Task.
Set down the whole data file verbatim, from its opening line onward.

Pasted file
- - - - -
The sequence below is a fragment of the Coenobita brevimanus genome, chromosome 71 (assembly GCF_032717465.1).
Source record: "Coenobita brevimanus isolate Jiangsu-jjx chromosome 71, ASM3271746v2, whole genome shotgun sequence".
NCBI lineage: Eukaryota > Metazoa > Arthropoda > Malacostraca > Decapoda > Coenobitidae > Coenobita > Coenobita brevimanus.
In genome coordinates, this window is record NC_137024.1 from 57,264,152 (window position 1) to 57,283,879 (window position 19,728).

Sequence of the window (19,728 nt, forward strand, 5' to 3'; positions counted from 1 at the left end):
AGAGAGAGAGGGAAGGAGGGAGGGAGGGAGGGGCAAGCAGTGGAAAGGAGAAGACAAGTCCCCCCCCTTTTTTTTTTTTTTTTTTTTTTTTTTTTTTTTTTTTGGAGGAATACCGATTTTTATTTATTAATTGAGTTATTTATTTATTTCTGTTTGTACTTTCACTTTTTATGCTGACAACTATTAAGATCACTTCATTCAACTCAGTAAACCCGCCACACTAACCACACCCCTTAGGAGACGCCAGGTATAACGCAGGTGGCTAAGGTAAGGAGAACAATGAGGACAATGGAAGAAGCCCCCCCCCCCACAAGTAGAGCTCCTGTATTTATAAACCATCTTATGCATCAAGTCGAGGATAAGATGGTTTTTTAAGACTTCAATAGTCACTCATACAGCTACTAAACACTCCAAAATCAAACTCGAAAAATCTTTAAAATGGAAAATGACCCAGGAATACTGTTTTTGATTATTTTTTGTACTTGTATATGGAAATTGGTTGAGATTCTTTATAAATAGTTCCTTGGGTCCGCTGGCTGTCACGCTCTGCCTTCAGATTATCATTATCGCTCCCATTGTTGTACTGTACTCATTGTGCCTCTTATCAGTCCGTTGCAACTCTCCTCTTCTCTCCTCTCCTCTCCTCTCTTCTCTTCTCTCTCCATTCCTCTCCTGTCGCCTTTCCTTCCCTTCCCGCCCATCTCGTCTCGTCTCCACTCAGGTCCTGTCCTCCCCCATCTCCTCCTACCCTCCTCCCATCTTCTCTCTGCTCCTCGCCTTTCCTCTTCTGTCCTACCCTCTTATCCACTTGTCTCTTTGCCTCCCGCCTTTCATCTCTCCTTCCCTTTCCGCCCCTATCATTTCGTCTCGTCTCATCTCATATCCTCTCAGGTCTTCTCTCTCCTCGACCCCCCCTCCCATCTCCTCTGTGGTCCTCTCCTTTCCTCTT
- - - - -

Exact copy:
The sequence below is a fragment of the Coenobita brevimanus genome, chromosome 71 (assembly GCF_032717465.1).
Source record: "Coenobita brevimanus isolate Jiangsu-jjx chromosome 71, ASM3271746v2, whole genome shotgun sequence".
NCBI lineage: Eukaryota > Metazoa > Arthropoda > Malacostraca > Decapoda > Coenobitidae > Coenobita > Coenobita brevimanus.
In genome coordinates, this window is record NC_137024.1 from 57,264,152 (window position 1) to 57,283,879 (window position 19,728).

Sequence of the window (19,728 nt, forward strand, 5' to 3'; positions counted from 1 at the left end):
AGAGAGAGAGGGAAGGAGGGAGGGAGGGAGGGGCAAGCAGTGGAAAGGAGAAGACAAGTCCCCCCCCTTTTTTTTTTTTTTTTTTTTTTTTTTTTTTTTTTTTGGAGGAATACCGATTTTTATTTATTAATTGAGTTATTTATTTATTTCTGTTTGTACTTTCACTTTTTATGCTGACAACTATTAAGATCACTTCATTCAACTCAGTAAACCCGCCACACTAACCACACCCCTTAGGAGACGCCAGGTATAACGCAGGTGGCTAAGGTAAGGAGAACAATGAGGACAATGGAAGAAGCCCCCCCCCCCACAAGTAGAGCTCCTGTATTTATAAACCATCTTATGCATCAAGTCGAGGATAAGATGGTTTTTTAAGACTTCAATAGTCACTCATACAGCTACTAAACACTCCAAAATCAAACTCGAAAAATCTTTAAAATGGAAAATGACCCAGGAATACTGTTTTTGATTATTTTTTGTACTTGTATATGGAAATTGGTTGAGATTCTTTATAAATAGTTCCTTGGGTCCGCTGGCTGTCACGCTCTGCCTTCAGATTATCATTATCGCTCCCATTGTTGTACTGTACTCATTGTGCCTCTTATCAGTCCGTTGCAACTCTCCTCTTCTCTCCTCTCCTCTCCTCTCTTCTCTTCTCTCTCCATTCCTCTCCTGTCGCCTTTCCTTCCCTTCCCGCCCATCTCGTCTCGTCTCCACTCAGGTCCTGTCCTCCCCCATCTCCTCCTACCCTCCTCCCATCTTCTCTCTGCTCCTCGCCTTTCCTCTTCTGTCCTACCCTCTTATCCACTTGTCTCTTTGCCTCCCGCCTTTCATCTCTCCTTCCCTTTCCGCCCCTATCATTTCGTCTCGTCTCATCTCATATCCTCTCAGGTCTTCTCTCTCCTCGACCCCCCCTCCCATCTCCTCTGTGGTCCTCTCCTTTCCTCTT